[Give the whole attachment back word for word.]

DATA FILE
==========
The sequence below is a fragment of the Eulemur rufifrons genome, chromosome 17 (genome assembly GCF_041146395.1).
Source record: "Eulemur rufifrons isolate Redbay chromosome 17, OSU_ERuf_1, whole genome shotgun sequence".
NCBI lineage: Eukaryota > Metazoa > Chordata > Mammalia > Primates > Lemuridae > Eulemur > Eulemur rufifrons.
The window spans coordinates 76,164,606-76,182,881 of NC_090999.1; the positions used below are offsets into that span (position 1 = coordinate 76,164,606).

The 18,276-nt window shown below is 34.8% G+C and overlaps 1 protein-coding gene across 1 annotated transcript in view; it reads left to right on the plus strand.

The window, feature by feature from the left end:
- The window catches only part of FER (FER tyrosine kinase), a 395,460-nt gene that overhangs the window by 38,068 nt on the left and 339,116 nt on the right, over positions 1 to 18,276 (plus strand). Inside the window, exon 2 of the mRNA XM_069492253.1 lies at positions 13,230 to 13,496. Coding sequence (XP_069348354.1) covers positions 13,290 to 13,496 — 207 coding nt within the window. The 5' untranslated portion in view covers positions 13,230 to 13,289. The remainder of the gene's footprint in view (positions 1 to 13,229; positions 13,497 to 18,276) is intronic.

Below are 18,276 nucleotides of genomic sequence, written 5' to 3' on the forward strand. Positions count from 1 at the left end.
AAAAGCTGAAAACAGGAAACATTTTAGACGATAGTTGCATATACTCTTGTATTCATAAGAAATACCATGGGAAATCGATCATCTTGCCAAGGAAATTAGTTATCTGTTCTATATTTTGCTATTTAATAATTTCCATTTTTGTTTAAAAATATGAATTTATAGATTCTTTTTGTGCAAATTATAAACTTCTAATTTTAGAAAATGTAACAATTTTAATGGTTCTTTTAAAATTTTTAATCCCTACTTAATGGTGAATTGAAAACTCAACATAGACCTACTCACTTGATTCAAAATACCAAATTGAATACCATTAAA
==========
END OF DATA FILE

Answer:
The sequence below is a fragment of the Eulemur rufifrons genome, chromosome 17 (genome assembly GCF_041146395.1).
Source record: "Eulemur rufifrons isolate Redbay chromosome 17, OSU_ERuf_1, whole genome shotgun sequence".
NCBI lineage: Eukaryota > Metazoa > Chordata > Mammalia > Primates > Lemuridae > Eulemur > Eulemur rufifrons.
The window spans coordinates 76,164,606-76,182,881 of NC_090999.1; the positions used below are offsets into that span (position 1 = coordinate 76,164,606).

The 18,276-nt window shown below is 34.8% G+C and overlaps 1 protein-coding gene across 1 annotated transcript in view; it reads left to right on the plus strand.

The window, feature by feature from the left end:
- The window catches only part of FER (FER tyrosine kinase), a 395,460-nt gene that overhangs the window by 38,068 nt on the left and 339,116 nt on the right, over positions 1 to 18,276 (plus strand). Inside the window, exon 2 of the mRNA XM_069492253.1 lies at positions 13,230 to 13,496. Coding sequence (XP_069348354.1) covers positions 13,290 to 13,496 — 207 coding nt within the window. The 5' untranslated portion in view covers positions 13,230 to 13,289. The remainder of the gene's footprint in view (positions 1 to 13,229; positions 13,497 to 18,276) is intronic.

Below are 18,276 nucleotides of genomic sequence, written 5' to 3' on the forward strand. Positions count from 1 at the left end.
AAAAGCTGAAAACAGGAAACATTTTAGACGATAGTTGCATATACTCTTGTATTCATAAGAAATACCATGGGAAATCGATCATCTTGCCAAGGAAATTAGTTATCTGTTCTATATTTTGCTATTTAATAATTTCCATTTTTGTTTAAAAATATGAATTTATAGATTCTTTTTGTGCAAATTATAAACTTCTAATTTTAGAAAATGTAACAATTTTAATGGTTCTTTTAAAATTTTTAATCCCTACTTAATGGTGAATTGAAAACTCAACATAGACCTACTCACTTGATTCAAAATACCAAATTGAATACCATTAAA